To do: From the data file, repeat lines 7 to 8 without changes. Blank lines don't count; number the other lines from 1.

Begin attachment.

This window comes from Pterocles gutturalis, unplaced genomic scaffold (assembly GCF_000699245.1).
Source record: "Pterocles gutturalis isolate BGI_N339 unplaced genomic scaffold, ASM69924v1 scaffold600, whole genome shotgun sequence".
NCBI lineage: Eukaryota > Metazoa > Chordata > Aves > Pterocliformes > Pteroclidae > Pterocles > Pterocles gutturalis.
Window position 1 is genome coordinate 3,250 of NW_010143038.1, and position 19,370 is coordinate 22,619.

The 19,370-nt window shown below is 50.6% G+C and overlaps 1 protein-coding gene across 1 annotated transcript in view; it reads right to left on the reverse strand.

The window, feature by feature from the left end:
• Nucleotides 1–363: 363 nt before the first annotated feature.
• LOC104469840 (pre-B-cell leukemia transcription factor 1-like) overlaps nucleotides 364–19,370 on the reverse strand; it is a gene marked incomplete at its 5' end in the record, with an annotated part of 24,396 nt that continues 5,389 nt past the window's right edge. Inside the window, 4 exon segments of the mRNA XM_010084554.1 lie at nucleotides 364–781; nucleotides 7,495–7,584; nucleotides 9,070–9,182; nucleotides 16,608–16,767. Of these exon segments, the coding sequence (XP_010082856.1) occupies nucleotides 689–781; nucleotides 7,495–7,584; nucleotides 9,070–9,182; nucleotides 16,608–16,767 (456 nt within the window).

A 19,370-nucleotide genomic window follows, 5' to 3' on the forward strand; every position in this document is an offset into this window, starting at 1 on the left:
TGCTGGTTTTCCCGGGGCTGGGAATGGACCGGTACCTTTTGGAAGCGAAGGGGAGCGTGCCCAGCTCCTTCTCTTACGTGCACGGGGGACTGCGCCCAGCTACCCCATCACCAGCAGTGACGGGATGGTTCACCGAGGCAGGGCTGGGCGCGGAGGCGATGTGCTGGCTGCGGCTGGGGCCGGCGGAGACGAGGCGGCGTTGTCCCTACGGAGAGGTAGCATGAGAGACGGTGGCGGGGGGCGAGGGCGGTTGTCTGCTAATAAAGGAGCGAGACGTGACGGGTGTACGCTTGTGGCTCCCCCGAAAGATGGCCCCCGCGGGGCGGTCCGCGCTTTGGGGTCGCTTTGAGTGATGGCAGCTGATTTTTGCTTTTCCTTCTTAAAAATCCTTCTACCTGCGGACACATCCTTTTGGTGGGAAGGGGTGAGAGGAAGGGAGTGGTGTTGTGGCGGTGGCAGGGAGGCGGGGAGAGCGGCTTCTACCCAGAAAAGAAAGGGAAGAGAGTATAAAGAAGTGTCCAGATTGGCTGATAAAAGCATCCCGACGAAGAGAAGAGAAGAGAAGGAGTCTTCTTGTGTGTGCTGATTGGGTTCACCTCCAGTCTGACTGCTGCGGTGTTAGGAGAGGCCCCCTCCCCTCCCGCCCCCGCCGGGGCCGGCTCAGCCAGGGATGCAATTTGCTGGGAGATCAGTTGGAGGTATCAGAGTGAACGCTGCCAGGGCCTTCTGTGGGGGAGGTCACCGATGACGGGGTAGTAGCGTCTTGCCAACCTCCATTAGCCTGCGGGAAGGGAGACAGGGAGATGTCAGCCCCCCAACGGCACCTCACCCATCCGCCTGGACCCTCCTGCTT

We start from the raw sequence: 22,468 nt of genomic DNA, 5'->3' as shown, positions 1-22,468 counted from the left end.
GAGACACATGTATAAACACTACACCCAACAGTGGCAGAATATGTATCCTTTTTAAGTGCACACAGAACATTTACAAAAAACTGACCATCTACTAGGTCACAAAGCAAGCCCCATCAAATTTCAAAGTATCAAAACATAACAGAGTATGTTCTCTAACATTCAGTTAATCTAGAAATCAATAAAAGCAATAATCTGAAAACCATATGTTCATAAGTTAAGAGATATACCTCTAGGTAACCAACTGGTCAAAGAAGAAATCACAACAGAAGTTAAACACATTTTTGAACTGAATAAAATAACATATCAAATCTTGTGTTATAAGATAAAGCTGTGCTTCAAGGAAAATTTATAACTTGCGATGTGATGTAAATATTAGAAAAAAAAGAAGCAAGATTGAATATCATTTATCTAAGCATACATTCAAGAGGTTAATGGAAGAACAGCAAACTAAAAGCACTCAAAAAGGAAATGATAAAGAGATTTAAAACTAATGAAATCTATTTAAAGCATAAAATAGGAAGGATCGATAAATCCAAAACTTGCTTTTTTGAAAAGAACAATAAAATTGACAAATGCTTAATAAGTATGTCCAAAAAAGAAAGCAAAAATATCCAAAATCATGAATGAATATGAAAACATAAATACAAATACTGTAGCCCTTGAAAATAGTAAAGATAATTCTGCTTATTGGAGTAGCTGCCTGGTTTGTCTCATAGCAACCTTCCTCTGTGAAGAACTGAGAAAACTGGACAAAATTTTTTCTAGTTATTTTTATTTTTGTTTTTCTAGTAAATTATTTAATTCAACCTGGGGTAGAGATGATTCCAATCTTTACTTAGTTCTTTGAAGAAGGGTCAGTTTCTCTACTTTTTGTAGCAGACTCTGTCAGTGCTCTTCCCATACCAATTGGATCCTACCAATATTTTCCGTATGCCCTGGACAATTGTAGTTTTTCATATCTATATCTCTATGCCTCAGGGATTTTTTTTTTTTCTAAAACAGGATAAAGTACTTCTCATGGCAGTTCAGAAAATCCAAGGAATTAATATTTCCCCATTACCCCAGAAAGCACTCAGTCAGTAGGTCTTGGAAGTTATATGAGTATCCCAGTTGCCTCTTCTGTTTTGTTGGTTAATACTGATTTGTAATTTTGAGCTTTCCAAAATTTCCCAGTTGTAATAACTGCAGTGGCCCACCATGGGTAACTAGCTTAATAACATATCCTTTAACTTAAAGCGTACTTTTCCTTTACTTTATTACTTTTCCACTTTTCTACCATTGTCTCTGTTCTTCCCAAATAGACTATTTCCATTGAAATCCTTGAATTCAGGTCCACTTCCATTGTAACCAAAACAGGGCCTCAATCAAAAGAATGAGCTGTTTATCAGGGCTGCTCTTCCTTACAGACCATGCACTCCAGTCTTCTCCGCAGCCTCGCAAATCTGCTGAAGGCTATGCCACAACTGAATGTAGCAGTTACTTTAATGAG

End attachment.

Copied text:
• Nucleotides 1–363: 363 nt before the first annotated feature.
• LOC104469840 (pre-B-cell leukemia transcription factor 1-like) overlaps nucleotides 364–19,370 on the reverse strand; it is a gene marked incomplete at its 5' end in the record, with an annotated part of 24,396 nt that continues 5,389 nt past the window's right edge. Inside the window, 4 exon segments of the mRNA XM_010084554.1 lie at nucleotides 364–781; nucleotides 7,495–7,584; nucleotides 9,070–9,182; nucleotides 16,608–16,767. Of these exon segments, the coding sequence (XP_010082856.1) occupies nucleotides 689–781; nucleotides 7,495–7,584; nucleotides 9,070–9,182; nucleotides 16,608–16,767 (456 nt within the window).